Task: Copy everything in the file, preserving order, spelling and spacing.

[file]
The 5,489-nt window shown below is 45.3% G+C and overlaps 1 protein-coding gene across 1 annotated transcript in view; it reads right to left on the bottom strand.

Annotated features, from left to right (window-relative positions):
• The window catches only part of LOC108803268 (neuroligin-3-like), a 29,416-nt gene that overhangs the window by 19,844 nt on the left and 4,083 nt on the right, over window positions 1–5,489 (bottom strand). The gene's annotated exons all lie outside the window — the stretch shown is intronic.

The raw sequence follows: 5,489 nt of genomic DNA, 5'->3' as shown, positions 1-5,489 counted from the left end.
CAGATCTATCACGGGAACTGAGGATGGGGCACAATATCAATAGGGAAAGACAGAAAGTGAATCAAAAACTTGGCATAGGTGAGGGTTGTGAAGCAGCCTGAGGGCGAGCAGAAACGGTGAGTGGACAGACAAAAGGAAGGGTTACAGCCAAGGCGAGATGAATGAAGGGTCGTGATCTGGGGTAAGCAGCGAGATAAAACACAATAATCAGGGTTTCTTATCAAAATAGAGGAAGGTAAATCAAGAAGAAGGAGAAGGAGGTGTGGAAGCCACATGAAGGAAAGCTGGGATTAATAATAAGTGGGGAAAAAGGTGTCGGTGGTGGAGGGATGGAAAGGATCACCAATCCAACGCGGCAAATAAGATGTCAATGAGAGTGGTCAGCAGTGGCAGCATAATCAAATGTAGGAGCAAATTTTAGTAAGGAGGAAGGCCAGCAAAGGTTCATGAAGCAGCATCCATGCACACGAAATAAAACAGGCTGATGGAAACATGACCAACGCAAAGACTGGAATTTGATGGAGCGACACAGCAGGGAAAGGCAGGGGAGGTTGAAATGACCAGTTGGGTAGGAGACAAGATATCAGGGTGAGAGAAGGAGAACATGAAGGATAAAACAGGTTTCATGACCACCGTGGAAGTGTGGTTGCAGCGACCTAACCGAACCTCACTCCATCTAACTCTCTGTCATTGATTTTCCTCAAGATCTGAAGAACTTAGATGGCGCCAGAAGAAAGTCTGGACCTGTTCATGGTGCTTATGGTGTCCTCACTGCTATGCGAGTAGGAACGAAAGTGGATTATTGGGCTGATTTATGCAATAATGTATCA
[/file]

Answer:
The 5,489-nt window shown below is 45.3% G+C and overlaps 1 protein-coding gene across 1 annotated transcript in view; it reads right to left on the bottom strand.

Annotated features, from left to right (window-relative positions):
• The window catches only part of LOC108803268 (neuroligin-3-like), a 29,416-nt gene that overhangs the window by 19,844 nt on the left and 4,083 nt on the right, over window positions 1–5,489 (bottom strand). The gene's annotated exons all lie outside the window — the stretch shown is intronic.

The raw sequence follows: 5,489 nt of genomic DNA, 5'->3' as shown, positions 1-5,489 counted from the left end.
CAGATCTATCACGGGAACTGAGGATGGGGCACAATATCAATAGGGAAAGACAGAAAGTGAATCAAAAACTTGGCATAGGTGAGGGTTGTGAAGCAGCCTGAGGGCGAGCAGAAACGGTGAGTGGACAGACAAAAGGAAGGGTTACAGCCAAGGCGAGATGAATGAAGGGTCGTGATCTGGGGTAAGCAGCGAGATAAAACACAATAATCAGGGTTTCTTATCAAAATAGAGGAAGGTAAATCAAGAAGAAGGAGAAGGAGGTGTGGAAGCCACATGAAGGAAAGCTGGGATTAATAATAAGTGGGGAAAAAGGTGTCGGTGGTGGAGGGATGGAAAGGATCACCAATCCAACGCGGCAAATAAGATGTCAATGAGAGTGGTCAGCAGTGGCAGCATAATCAAATGTAGGAGCAAATTTTAGTAAGGAGGAAGGCCAGCAAAGGTTCATGAAGCAGCATCCATGCACACGAAATAAAACAGGCTGATGGAAACATGACCAACGCAAAGACTGGAATTTGATGGAGCGACACAGCAGGGAAAGGCAGGGGAGGTTGAAATGACCAGTTGGGTAGGAGACAAGATATCAGGGTGAGAGAAGGAGAACATGAAGGATAAAACAGGTTTCATGACCACCGTGGAAGTGTGGTTGCAGCGACCTAACCGAACCTCACTCCATCTAACTCTCTGTCATTGATTTTCCTCAAGATCTGAAGAACTTAGATGGCGCCAGAAGAAAGTCTGGACCTGTTCATGGTGCTTATGGTGTCCTCACTGCTATGCGAGTAGGAACGAAAGTGGATTATTGGGCTGATTTATGCAATAATGTATCA